Charlotte's Web

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What Women Want

16 Comments

I’m reading a lot in the press at the moment about the so-called ‘Mummy Wars’ – the debate about whether it’s best for women to go out to work or stay home with the kids. The debate ranges around what’s best for the children, what’s best for women and what’s best for society. And it’s a minefield, with experts and opinion-makers and others using the debate to justify their own choices or expiate their guilt.

I’m adding my voice …

Here in Germany, birthplace of paid maternity leave (thanks, Bismarck) the birthrate is alarmingly low. Despite comparably generous benefits (six weeks full pay before the birth of a child, eight weeks after, and three years unpaid after that), women here are struggling to manage both. Schools have very short hours (children are home by 12h30 at the latest). It’s expected that kids get a hot lunch – German society is predicated on a hot lunch, but that’s another post altogether – and that someone is around to supervise homework, before shuttling them off to their afternoon activities and play dates.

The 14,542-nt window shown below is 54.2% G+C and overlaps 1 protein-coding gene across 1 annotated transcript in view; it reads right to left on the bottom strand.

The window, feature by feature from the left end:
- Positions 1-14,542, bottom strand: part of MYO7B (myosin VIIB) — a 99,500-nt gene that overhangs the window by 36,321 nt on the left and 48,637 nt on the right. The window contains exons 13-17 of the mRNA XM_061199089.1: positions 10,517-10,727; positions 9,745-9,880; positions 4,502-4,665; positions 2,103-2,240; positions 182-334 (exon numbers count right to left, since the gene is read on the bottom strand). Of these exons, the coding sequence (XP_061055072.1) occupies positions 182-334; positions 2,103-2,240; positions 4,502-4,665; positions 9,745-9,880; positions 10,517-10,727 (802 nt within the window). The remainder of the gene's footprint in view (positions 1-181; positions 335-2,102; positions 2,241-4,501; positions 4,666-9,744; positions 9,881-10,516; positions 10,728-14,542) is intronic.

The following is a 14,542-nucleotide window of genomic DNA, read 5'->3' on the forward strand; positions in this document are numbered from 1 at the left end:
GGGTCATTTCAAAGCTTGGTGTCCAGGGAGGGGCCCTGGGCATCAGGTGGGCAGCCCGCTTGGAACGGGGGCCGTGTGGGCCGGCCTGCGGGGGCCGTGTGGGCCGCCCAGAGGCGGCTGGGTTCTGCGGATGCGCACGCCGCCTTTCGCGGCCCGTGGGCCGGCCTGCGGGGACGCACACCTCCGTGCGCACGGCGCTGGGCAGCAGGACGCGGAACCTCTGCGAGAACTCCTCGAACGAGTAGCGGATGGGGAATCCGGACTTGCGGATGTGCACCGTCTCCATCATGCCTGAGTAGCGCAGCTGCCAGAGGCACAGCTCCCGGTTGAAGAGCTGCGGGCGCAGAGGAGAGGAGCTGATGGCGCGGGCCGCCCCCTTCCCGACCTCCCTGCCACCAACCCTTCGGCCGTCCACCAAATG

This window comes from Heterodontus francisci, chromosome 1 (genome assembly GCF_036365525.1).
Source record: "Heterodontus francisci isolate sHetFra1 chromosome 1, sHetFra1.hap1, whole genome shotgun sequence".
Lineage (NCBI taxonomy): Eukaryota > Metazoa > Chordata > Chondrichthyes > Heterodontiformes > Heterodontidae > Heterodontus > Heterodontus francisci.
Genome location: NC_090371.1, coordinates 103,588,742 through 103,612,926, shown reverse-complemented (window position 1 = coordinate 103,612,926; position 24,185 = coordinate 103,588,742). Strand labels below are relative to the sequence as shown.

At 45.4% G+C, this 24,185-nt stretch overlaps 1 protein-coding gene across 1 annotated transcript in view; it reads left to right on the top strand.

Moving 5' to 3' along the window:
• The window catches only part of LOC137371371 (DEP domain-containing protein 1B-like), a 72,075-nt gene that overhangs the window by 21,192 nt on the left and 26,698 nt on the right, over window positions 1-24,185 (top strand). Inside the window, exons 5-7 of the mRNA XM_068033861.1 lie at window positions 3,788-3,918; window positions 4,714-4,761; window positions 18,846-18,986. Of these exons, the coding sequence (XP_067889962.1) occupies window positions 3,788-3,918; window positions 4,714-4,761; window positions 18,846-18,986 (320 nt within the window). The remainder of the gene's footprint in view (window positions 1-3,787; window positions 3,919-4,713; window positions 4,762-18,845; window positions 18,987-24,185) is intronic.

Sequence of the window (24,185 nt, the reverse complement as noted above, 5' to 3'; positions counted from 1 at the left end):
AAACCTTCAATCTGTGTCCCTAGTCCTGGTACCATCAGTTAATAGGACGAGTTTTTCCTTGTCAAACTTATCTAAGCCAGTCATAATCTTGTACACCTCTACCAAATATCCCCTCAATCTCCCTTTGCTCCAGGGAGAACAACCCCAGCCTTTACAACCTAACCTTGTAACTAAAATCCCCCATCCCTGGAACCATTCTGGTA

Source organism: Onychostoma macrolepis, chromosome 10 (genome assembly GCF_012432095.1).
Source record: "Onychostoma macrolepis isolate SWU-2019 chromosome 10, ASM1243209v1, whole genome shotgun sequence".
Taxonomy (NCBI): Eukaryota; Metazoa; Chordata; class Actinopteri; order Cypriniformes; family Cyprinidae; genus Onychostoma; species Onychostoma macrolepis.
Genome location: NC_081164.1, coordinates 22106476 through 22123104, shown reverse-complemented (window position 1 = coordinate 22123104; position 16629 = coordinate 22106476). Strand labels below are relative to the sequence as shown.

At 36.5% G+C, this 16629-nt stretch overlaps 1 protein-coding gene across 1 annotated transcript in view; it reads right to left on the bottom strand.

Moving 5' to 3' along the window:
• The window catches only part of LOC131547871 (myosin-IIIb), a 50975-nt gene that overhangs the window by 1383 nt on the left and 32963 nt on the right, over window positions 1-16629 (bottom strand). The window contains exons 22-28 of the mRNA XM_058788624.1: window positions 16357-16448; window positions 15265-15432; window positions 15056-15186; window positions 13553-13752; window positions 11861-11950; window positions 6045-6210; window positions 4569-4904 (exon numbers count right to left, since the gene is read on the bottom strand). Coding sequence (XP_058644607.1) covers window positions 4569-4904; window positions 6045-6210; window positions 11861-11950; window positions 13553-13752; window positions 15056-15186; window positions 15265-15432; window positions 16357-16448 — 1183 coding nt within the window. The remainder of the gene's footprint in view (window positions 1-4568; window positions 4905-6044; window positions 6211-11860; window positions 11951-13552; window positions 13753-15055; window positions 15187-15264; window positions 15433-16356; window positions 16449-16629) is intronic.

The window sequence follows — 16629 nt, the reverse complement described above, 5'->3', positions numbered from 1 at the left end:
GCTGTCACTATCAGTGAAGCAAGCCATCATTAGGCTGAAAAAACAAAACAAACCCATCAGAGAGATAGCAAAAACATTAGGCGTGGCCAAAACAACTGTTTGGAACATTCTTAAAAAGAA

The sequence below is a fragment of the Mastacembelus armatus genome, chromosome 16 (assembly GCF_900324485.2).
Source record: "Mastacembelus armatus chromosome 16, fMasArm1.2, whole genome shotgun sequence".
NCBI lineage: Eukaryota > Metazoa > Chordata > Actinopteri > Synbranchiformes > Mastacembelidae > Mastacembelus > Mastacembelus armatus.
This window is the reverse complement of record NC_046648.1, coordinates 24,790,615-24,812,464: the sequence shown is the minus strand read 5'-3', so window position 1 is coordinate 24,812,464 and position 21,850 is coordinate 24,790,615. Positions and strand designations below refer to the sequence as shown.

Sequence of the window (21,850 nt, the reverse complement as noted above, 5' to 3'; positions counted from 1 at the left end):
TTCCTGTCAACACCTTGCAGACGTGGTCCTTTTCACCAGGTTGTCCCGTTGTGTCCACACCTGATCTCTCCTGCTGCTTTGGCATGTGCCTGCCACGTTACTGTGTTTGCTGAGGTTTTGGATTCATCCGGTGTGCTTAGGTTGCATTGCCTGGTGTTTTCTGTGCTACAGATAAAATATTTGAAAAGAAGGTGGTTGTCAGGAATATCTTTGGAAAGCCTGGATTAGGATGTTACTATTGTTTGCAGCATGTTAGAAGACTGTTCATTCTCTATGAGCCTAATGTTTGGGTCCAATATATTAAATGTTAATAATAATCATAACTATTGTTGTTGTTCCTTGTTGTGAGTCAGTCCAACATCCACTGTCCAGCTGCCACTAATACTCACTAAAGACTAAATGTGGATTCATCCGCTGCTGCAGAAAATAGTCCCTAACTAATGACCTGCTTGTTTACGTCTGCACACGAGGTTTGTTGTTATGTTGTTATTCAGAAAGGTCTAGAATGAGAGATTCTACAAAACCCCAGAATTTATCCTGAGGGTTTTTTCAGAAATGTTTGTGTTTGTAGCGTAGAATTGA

Millions of grandparents are doing this job, but not everyone can rely on having a willing opa or oma in the same town who’s prepared to do parenting a second time around. Millions of other families are employing au pairs, day mothers and babysitters to do the job, but not everyone can afford to pay for help. Another option is the hort, or after-school care, but competition for places is extreme and once again, it costs.